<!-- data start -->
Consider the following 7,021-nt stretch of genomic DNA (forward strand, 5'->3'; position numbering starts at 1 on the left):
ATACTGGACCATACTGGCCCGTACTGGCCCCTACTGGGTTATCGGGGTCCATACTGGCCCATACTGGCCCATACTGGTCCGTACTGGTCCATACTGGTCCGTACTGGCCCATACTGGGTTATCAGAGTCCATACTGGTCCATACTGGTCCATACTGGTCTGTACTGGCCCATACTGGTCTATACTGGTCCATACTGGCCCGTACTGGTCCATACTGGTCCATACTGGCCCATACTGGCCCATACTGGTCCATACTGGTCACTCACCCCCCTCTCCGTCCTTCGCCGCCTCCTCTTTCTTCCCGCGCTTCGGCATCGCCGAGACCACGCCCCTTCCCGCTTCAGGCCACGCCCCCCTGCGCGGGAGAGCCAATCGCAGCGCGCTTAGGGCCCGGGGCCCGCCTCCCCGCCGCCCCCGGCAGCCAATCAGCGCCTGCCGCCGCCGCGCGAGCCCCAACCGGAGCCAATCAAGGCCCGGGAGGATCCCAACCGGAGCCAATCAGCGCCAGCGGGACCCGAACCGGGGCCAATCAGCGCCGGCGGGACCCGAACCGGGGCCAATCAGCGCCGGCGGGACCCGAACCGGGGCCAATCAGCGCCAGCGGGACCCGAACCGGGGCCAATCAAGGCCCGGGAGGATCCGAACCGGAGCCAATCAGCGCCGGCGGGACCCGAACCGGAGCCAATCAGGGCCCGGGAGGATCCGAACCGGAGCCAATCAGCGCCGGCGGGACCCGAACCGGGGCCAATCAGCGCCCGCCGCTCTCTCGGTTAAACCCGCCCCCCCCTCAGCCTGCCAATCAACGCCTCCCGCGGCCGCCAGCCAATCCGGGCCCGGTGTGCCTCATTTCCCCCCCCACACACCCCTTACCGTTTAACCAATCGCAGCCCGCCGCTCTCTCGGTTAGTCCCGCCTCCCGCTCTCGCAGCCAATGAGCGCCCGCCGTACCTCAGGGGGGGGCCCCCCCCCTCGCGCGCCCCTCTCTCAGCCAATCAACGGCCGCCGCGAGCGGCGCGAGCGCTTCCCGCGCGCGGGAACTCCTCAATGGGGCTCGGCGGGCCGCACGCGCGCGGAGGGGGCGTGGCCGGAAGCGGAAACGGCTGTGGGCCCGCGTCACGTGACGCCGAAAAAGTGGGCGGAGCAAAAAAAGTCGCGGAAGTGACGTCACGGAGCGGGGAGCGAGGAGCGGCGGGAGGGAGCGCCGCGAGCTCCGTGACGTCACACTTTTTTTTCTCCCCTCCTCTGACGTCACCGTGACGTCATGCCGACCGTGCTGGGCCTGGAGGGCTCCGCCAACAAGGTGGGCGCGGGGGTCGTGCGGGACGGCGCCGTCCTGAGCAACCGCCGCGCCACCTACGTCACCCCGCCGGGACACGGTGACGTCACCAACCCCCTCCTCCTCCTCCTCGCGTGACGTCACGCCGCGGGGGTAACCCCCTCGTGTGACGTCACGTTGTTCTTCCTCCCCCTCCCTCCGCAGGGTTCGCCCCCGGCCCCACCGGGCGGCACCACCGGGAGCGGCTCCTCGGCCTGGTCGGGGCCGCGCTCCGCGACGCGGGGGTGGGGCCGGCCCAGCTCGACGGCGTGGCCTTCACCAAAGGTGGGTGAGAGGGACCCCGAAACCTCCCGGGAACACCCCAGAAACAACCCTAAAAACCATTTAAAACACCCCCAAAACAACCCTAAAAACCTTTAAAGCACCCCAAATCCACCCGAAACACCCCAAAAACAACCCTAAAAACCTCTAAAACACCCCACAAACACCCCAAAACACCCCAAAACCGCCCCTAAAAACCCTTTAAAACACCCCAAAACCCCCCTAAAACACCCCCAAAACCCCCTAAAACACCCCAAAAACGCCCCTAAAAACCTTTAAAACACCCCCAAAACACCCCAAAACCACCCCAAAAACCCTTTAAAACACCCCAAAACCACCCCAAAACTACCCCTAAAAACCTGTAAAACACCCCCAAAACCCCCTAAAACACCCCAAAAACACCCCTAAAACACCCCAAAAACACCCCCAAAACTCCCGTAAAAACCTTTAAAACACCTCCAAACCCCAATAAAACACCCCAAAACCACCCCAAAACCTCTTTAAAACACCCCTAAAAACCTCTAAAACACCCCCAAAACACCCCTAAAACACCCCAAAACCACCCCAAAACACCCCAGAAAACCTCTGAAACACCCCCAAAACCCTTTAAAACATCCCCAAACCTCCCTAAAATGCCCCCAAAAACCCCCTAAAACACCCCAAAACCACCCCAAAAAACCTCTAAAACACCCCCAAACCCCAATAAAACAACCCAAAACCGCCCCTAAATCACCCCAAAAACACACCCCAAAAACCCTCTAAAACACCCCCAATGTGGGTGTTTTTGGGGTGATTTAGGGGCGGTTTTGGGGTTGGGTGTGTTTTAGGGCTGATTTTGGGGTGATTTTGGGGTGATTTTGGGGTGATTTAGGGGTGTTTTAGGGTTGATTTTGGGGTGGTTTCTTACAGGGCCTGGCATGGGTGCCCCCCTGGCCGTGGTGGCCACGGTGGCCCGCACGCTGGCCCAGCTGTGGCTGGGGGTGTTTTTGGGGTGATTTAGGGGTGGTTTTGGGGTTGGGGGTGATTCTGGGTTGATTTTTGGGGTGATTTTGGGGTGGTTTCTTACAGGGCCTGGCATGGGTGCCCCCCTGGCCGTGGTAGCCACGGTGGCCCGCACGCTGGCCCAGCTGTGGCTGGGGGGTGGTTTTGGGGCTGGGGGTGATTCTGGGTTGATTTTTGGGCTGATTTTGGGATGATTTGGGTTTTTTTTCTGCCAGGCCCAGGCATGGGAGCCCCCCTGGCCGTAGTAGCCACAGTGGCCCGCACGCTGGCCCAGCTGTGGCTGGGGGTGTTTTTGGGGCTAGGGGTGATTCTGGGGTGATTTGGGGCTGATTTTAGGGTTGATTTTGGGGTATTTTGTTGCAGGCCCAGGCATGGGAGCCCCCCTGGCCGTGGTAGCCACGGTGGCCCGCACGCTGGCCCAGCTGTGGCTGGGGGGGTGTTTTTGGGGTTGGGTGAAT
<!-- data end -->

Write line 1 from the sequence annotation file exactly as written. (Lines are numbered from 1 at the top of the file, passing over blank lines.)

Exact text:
Consider the following 7,021-nt stretch of genomic DNA (forward strand, 5'->3'; position numbering starts at 1 on the left):